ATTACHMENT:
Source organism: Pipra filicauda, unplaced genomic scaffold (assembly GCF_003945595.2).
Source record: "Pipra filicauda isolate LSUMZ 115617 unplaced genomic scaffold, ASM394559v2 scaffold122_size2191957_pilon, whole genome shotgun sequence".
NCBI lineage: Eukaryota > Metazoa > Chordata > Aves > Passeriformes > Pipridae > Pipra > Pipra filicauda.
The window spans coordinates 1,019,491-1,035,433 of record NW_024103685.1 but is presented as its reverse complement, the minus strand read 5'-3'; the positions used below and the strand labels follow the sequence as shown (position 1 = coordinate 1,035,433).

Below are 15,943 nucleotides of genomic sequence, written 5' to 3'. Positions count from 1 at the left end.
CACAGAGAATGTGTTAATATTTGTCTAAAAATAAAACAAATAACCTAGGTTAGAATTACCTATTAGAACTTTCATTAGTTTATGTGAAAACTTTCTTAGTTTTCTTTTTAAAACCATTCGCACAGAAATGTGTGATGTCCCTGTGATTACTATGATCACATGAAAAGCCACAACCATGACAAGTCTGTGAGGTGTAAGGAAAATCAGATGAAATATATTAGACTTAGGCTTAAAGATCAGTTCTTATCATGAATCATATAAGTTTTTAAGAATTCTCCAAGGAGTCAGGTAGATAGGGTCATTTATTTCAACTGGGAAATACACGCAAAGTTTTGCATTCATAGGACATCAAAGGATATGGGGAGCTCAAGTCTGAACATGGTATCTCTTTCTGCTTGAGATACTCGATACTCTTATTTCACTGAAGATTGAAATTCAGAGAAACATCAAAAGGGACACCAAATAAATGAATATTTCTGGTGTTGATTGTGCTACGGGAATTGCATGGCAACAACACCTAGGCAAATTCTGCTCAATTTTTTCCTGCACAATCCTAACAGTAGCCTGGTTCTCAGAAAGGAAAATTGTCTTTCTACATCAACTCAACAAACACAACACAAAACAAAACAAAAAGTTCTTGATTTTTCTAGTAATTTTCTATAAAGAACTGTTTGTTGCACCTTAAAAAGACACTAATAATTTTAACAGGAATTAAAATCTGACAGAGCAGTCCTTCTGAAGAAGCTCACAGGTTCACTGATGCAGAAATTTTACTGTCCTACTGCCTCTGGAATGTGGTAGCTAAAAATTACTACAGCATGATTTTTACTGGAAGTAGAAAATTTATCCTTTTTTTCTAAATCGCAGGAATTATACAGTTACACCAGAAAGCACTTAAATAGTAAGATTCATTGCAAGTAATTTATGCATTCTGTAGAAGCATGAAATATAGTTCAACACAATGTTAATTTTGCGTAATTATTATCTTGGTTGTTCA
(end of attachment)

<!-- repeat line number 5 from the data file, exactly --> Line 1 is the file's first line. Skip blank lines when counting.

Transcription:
Below are 15,943 nucleotides of genomic sequence, written 5' to 3'. Positions count from 1 at the left end.